St Phils Editorial – 23rd June 2019

This week we return again to the Ancient Near East of nearly 3000 years ago.  We return to a time when Israel and the Philistines were locked in an ebbing and floing  struggle.  Last week we read of Samuel being brought onto the scene by God.  This week we see the Israelites seemingly trying to take things into their own hands.  After a defeat to the Philistines, the elders of Israel ask “Why did the Lord bring defeat upon us today before the Philistines? Let us bring the ark of the Lord’s covenant from Shiloh, so that it may go with us and save us from the hand of our enemies.” (1 Sam 4:3)

On the surface, this seems to be quite a rational and logical thought.  If God is with us then of course we will gain victory!  … Or so they thought. To much fanfare and excitement, the ark of the covenant of the Lord Almighty enters their camp.  And in spite of their thinking that God would win for them, the Israelites were defeated and every man fled to his tents (1 Sam 4:10). 30, 000 foot soldiers were lost, the ark of God was captured and Eli’s sons died.

Why?  If we have learnt anything so far, it is that God is sovereign over the entire universe.  His plans cannot be thwarted and God cannot be contained.  When the Israelites thought of bringing the ark into battle, they were conceiving of God as a lucky amulet or attempting to manipulate God by thinking that “He would not let the ark be captured!”  But God cannot be confined to our human purposes and desires.  God cannot be told how he will display his power and glory.  The Creator is not manipulated nor cow-tows to his creation.  And mankind has always struggled with this concept.  For that is how they treated our Lord Jesus – saw him as weak and pathetic; rejected the way that God was going to save the world; demanded God to work in ways that might impress us.  But God is God and we are not.  As for God, his way is perfect: The LORD’s word is flawless; he shields all who take refuge in him (Psalm 18:30).

And so the message of 1 Samuel 4 to us is the same – give God the honor and respect that is due to Him, continue trusting and be obedient to him and his plans all the days of our life.

St Phils Editorial – 16th June 2019

As we continue our series in the Books of Samuel, we again look at the theme of power.  Hannah was the epitome of powerlessness. In the world’s eyes, she was nothing and would never achieve anything. In the world’s eyes she should learn her place, stay out of the way and stay silent. In the world’s eyes, you be lowly and you may have been oppressed and silenced. But Hannah found strength in God alone, and so can you.

In the last verse of her song, she points us to the messiah. She says, 2:10 “He will give strength to his king and exalt the horn of his anointed.”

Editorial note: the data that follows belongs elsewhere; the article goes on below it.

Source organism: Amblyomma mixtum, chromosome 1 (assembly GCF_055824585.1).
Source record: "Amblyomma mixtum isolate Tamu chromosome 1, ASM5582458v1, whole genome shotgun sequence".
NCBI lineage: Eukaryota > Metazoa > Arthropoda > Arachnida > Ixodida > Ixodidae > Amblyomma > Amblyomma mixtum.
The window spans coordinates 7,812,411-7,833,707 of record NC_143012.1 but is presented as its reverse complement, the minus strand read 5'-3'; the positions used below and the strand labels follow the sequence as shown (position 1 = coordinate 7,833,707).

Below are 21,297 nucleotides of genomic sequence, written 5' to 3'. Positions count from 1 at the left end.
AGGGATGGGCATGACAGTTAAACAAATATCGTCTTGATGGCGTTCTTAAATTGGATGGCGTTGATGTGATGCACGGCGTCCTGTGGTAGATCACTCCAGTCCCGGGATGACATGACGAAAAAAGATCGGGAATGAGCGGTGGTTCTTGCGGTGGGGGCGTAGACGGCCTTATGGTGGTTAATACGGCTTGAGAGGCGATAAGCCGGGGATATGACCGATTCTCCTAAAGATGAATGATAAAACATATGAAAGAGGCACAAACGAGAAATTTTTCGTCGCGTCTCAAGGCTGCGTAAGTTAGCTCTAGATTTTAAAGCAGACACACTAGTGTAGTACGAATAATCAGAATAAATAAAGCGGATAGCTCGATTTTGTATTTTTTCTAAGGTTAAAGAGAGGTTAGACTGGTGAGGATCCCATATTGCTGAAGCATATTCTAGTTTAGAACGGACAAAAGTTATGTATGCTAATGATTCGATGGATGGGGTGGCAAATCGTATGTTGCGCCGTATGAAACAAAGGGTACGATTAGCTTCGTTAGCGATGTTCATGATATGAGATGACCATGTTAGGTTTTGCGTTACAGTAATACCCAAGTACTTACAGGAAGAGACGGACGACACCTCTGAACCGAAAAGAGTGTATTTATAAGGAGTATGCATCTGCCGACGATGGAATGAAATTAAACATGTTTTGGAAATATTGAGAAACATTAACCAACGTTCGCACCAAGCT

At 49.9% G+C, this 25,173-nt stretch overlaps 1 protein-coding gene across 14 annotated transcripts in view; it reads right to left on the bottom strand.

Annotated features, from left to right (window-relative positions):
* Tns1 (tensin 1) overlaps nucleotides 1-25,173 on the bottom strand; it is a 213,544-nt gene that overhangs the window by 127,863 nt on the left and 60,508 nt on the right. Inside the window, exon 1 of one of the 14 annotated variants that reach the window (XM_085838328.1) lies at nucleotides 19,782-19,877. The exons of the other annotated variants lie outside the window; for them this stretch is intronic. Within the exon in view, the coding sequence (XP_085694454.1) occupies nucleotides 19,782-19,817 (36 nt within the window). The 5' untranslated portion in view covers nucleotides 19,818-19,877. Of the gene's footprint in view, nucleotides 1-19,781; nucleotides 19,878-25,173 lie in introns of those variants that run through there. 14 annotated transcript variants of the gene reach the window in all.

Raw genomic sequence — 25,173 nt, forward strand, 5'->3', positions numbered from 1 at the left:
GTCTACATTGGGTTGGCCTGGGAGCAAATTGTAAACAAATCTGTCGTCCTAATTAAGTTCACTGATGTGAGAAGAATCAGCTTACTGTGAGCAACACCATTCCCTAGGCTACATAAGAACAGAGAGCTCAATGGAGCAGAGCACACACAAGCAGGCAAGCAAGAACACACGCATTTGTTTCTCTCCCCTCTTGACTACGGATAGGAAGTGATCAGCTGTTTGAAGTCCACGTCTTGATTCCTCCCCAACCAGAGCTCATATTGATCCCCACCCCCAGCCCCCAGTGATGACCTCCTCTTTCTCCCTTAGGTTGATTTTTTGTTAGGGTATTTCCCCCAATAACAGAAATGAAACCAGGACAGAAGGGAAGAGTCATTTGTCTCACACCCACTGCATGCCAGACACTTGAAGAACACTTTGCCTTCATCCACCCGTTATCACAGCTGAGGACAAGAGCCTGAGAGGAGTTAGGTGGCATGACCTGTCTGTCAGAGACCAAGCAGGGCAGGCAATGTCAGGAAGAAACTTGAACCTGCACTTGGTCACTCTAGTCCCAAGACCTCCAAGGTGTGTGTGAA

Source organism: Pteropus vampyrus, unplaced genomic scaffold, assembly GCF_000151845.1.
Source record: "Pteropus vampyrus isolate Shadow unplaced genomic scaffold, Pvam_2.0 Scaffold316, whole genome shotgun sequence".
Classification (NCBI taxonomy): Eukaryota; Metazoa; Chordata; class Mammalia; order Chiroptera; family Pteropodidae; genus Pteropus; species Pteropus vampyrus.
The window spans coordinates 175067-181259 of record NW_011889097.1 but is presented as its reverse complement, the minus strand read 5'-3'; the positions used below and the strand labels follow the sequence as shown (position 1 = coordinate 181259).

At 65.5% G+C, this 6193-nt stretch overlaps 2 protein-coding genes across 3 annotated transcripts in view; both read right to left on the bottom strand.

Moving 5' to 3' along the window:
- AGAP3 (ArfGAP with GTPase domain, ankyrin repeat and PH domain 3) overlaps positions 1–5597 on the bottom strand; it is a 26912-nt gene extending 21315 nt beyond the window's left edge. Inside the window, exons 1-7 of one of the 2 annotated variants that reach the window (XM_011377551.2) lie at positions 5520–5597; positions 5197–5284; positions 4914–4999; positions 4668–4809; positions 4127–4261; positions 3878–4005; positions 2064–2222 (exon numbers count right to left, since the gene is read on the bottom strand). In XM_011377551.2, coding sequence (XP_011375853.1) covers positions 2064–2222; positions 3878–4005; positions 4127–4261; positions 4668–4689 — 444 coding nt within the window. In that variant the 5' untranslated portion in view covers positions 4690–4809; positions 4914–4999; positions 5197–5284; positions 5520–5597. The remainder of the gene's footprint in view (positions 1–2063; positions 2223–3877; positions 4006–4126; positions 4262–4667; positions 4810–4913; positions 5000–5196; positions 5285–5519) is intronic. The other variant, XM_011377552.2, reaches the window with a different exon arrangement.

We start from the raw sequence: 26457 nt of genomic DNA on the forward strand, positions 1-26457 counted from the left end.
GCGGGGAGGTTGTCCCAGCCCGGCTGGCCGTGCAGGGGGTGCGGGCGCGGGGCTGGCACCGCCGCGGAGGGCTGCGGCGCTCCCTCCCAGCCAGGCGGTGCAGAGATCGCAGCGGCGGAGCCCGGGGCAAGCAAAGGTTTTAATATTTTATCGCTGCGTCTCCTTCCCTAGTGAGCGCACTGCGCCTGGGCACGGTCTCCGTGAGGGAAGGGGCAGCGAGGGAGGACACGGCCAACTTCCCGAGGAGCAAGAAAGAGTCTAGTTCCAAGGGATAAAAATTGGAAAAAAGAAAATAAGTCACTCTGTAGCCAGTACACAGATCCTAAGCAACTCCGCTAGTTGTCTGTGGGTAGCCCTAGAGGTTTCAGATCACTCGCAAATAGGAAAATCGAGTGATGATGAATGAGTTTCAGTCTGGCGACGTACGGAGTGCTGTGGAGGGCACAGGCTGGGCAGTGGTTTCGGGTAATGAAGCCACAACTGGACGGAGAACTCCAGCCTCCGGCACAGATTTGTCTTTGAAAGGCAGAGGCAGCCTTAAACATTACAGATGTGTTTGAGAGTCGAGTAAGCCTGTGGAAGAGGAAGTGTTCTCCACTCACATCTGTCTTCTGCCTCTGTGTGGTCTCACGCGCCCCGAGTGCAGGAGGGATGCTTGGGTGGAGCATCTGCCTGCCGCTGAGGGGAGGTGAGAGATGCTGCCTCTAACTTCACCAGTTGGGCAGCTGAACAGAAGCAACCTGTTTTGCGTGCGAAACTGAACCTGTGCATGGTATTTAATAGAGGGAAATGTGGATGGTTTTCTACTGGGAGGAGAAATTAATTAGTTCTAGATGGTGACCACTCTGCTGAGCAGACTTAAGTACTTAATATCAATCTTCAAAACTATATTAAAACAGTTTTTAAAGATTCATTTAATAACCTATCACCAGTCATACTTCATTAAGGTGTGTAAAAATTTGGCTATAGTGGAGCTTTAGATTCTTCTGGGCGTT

In the gospel, we have our messiah who suffered the greatest humiliation of death on the cross. But as Hannah’s story anticipates, God gave strength to Jesus and exalted him by raising him up from the grave and giving him the name that is above all names.

Hannah and Jesus’ story testify to God’s faithfulness to his people.

  1. SO, trust God completely, as Hannah teaches us – find our strength in God. She reminds us that He is our Rock, our Creator, the one who knows all and judges fairly.
  2. And in light of God’s judgment, Hannah advises us to keep check on our pride. Boasting is basically the opposite of trusting. It’s in what we do ourselves rather than a humble reliance upon God to provide. Hannah reminds us 2:3“Do not keep talking so proudly or let your mouth speak such arrogance, for the Lord is a God who knows, and by him deeds are weighed.”
  3. Finally, the way to avoid talking proudly is to praise God constantly – when Hannah finds strength in God, she went from silence to publicly praising God. I hope we would be like Hannah, that we might tell others without fear of our God’s great character, of incredible saving act of Jesus and of our awesome king who is not only our king, but the king of the whole world.

St Phils Editorial – 9th June 2019

In our modern secularist society, we’ve manage to push God into a dark corner which is conveniently far from where we’d like to live our lives. We say God’s domain is over our spiritual needs and no more. Even for us Christians, we believe in Jesus in order to be saved but the day-to-day reality shows God has no place in other areas of our lives: not in our work, leisure, politics, finance, education. What the whole Israel Folau saga has highlighted is precisely this point: in todays world, faith must remain private. We’re told that sports, work, politics are not the domain of God.

In some ways, it kind of make sense, doesn’t it? Back in 1000 BC, people relied on God for healing, food, protection, social order. Now, we rely on our human ingenuity – in medicine, food production, our management skills, economics, technology, government. In Hannah’s time, people took great long trips to the temple each year and every day had to offer sacrifices for everything; nowadays, for many Christians, even church is not a sacrifice worth making.

But 1-2 Samuel reminds us that God is sovereign.

In 1v5-6, twice it says: the Lord had closed her womb.; in v19-20, “… the Lord remembered her. 20 So in the course of time Hannah conceived”

In Hannah’s song, hunger and satisfaction, defeat and victory, poverty and wealth, death and life, are all attributed to God. The God of the OT remains the same God of the NT who remains the same God for us. We might be able to explain the science behind Hannah’s barrenness and her conception, just as we might be able to explain how the oxygen exchange from the air into our bloodstream keeps us alive. But if can’t recognize God’s hands in the provision of life, then our pride and presumption will spell our end.


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